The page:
… but what has your vendor done to abate it? There’s a reason that the new iteration of Spend Matters’ Solution Map, designed by the doctor, has two subcategories dedicated to Workflow and Project Management (and two other sub-categories dedicated to Data and Document Management) … and that’s because of the importance of project management to your sourcing and procurement efforts.
Remember, while project management works good with the physical world, it doesn’t work so good with the virtual world. For example, where software development is concerned, there is a rough definition of what is desired, but the beginning and end is a best estimate that is no more accurate than a wild guess in some cases, the resources required (while defined as software architect, developer, network specialist, etc.) are not well understood (as a non-skilled software architect cannot define what makes, or identifies, a good software architect), and the amount of money required is relatively unknown (due to uncertain work effort requirements, unknown support requirements, etc.). And that’s just software.
When it comes to supply chain, the difficulty is intensified. There’s the management of the sourcing, the management of the negotiation and contracting cycle, and the management of the procurement. But before that, there’s identifying the right supplier, which requires detailed understanding of the product technical requirements and the supplier production capabilities. There’s identifying the expected costs, based upon understanding material costs, labour costs, energy costs, tariffs, and overhead. There’s managing the supplier relationship. There’s dealing with disruptions and disasters. And taking corrective actions.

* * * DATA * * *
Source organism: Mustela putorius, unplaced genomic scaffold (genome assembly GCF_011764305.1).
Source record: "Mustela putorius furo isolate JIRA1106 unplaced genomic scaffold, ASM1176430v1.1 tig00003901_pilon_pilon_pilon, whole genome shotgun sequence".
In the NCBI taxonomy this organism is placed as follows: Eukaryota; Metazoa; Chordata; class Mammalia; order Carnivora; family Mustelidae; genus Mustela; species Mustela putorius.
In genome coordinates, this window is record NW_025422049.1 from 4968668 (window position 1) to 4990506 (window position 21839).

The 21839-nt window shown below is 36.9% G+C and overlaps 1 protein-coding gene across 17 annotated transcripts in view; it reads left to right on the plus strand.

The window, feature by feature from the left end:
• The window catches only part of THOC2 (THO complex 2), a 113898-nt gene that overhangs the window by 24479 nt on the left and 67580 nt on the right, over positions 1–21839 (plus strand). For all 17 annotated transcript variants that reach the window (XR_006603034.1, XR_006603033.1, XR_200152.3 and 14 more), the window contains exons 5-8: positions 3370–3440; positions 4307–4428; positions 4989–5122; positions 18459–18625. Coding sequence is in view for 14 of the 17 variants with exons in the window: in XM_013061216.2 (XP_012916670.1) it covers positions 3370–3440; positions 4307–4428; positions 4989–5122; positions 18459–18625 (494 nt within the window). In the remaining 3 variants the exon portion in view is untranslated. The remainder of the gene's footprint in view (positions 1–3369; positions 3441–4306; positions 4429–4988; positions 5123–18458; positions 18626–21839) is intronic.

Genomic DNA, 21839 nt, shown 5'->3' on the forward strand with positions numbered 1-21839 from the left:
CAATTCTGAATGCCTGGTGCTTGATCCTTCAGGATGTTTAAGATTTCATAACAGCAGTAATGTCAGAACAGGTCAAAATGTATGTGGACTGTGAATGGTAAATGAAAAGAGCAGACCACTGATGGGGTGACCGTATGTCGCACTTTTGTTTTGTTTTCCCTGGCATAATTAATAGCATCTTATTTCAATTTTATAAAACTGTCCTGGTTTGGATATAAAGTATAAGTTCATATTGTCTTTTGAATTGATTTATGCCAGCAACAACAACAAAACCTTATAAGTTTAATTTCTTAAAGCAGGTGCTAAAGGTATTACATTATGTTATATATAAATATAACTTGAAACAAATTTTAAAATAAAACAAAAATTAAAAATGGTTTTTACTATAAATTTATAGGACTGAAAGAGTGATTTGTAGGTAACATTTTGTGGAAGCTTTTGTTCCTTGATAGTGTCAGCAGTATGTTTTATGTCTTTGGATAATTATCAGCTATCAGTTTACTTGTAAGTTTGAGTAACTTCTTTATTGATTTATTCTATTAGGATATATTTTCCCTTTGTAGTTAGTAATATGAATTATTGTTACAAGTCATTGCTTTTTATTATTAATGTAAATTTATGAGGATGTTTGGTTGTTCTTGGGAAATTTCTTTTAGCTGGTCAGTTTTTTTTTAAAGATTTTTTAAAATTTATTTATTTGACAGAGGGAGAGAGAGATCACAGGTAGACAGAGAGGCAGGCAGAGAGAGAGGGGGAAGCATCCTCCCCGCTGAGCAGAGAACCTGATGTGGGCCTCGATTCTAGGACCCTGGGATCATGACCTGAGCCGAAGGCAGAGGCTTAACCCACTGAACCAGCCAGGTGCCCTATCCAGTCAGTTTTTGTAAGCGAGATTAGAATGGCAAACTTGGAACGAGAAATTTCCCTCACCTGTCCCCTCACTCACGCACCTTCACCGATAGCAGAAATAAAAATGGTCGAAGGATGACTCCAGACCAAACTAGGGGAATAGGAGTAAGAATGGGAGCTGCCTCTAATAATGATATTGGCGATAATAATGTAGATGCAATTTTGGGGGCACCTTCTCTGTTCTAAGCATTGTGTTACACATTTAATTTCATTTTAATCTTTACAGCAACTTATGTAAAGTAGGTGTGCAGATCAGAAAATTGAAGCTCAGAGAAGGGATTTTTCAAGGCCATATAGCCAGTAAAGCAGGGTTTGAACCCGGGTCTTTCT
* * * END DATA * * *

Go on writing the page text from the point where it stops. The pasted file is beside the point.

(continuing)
Most supply chain projects don’t have well defined beginnings, or endings, or static workflows. There’s no one-size fits all and the platform needs to be able to adapt.
But even before we get to workflow and adaptation, we first need the ability to define a project and a workflow to support it – be it a full strategic sourcing project with supplier discovery, supplier selection, multi-round RFI, and online negotiations; a simple 3-bids-and-a-buy RFI for a services engagement; an automated auction for regular MRO purchases; a deep optimization project for multi-national transportation or services; a regular catalog buy for a regularly occurring purchase; etc.
How many platforms can define an appropriate project? They all have the capabilities, but in many platforms that’s it. You can’t define a workflow. You can’t capture basic category intelligence. Everything is one step at a time, where the steps can only be performed by an experienced platform master. You can create an event, and then do stuff in the event, but you can’t abstract the workflow, just copy it and edit it for next time.
And if you need a new workflow, you need to create a new event.
Even four years later, only a few platforms have any real semblance of project management, and that needs to change. But will it?
(If it doesn’t, at the very least the platform should integrate with a project management workflow tool like Per Angusta which was built to do precisely this and integrate your disparate best-of-breed Sourcing and Procurement modules into a unified platform with workflow and project management.)